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Cape man honors parents’ memory, helps others through community service

Honoring his father and mother’s memory is what inspires Matthew Page to give back to Southwest Florida.

“They would have helped people, especially during this time…this is for them,” he said.

Gene and Mary Page died when he was 16 and a sophomore at Estero High School.

“My mom [died of] lung cancer and dad of a heart attack, but we believe it was a broken heart,” Page said.

Matthew Page and his family. (Matthew Page)

The Cape Coral man said the loss of both of his parents left him feeling alone in some senses, and it inspired him to create the non-profit “Page Boys Foundation, Inc.” 11 years after their deaths.

“My goal is to help kids who’ve lost their parents grieve. I didn’t have that many to help me, so I want to be there to help them,” Page said.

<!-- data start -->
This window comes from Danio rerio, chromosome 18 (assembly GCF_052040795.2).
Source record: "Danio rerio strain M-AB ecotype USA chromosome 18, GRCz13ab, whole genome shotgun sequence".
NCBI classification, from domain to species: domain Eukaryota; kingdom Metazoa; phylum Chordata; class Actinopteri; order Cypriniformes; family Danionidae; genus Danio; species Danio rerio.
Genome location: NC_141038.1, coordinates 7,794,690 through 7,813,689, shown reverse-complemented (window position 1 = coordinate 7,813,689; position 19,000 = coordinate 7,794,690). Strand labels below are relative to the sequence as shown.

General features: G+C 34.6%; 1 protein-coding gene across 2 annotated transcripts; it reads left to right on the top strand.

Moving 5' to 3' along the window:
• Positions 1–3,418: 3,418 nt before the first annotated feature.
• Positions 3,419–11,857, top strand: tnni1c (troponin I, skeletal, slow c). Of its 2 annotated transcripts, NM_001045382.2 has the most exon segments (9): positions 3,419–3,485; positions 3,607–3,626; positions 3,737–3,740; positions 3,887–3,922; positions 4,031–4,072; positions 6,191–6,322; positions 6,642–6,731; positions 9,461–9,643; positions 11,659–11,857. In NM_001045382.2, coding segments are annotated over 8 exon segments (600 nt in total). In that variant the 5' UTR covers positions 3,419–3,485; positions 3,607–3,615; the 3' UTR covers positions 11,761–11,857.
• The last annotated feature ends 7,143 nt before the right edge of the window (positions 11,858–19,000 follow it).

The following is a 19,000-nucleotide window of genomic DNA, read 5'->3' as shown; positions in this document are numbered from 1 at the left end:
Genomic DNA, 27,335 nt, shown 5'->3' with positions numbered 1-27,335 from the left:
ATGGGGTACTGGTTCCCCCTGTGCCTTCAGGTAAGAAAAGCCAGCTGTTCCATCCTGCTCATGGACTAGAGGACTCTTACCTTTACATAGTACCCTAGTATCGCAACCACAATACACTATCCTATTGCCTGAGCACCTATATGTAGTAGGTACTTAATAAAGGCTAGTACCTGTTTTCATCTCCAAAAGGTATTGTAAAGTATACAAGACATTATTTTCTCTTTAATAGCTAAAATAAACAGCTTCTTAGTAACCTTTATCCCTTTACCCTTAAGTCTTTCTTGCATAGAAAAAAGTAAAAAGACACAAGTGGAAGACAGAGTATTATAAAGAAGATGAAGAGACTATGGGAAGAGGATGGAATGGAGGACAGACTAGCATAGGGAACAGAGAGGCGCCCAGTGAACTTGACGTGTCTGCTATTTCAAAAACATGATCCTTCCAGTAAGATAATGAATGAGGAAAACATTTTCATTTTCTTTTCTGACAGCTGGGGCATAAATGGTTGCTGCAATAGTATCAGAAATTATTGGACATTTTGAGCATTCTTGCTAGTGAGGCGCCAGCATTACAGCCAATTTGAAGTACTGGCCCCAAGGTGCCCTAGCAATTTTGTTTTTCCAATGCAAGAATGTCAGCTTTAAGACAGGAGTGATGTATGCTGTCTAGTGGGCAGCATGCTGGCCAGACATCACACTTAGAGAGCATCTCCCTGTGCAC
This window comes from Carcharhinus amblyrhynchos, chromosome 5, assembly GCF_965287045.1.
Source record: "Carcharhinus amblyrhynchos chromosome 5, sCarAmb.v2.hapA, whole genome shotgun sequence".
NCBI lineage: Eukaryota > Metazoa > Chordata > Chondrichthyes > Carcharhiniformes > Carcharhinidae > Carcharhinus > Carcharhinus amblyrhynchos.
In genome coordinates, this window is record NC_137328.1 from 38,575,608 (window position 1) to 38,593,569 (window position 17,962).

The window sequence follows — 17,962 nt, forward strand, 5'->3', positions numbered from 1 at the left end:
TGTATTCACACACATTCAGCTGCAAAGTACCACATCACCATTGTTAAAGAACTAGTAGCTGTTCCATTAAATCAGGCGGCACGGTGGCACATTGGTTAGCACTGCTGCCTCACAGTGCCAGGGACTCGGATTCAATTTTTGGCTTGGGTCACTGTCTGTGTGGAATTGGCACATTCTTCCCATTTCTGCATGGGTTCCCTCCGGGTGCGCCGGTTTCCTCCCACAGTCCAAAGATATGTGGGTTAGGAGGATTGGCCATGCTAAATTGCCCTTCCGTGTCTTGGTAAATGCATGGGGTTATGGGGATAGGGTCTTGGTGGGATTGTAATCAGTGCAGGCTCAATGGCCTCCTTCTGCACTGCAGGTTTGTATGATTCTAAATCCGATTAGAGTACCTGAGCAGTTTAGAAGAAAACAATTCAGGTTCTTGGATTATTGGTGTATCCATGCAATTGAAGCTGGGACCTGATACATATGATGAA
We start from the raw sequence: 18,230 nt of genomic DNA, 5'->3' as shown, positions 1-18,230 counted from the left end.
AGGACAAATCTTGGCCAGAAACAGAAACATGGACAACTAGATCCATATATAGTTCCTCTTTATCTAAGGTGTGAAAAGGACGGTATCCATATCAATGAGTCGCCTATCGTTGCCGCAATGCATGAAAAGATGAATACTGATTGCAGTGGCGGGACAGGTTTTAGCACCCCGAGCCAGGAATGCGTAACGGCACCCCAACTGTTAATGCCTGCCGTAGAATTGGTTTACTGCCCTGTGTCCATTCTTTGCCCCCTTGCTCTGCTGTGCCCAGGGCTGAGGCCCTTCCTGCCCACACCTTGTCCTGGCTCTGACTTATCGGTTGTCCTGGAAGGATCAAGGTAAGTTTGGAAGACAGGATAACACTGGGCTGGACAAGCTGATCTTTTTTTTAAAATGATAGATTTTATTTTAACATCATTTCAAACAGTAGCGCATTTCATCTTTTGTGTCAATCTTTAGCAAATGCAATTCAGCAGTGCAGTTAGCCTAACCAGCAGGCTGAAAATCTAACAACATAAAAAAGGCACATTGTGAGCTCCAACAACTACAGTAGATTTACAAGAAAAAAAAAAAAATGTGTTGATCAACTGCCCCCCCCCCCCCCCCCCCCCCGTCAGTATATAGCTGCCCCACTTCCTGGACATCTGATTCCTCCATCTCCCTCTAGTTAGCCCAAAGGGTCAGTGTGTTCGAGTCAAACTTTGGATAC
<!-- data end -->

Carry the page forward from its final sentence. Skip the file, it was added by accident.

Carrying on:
Due to the COVID-19 outbreak, Page couldn’t host events to bring together grieving individuals, but he found a new purpose for his non-profit during the pandemic: collecting and delivering donations to local healthcare workers.

“Hearing about hospitals being jam-packed…let’s help the community and help our nurses,” he said.

Page said he delivered food and other thank you’s to the Gulf Coast Hospital staff every weekend in April. One weekend, he and his board put together special gift bags for nurses encouraging them to pamper themselves.

“They don’t have time to go out and have lunch, or to pamper themselves,” Page said.

He said the gratitude from people he helps is rewarding, and so is knowing he’s carrying on his parents’ community service and their memory.

Page encourages anyone experiencing grief or wanting to help his efforts to contact him at [email protected].

He said to monitor the non-profit’s social media pages for upcoming events and community service opportunities.

Reporter:Melinda Lee
Writer:Briana Harvath
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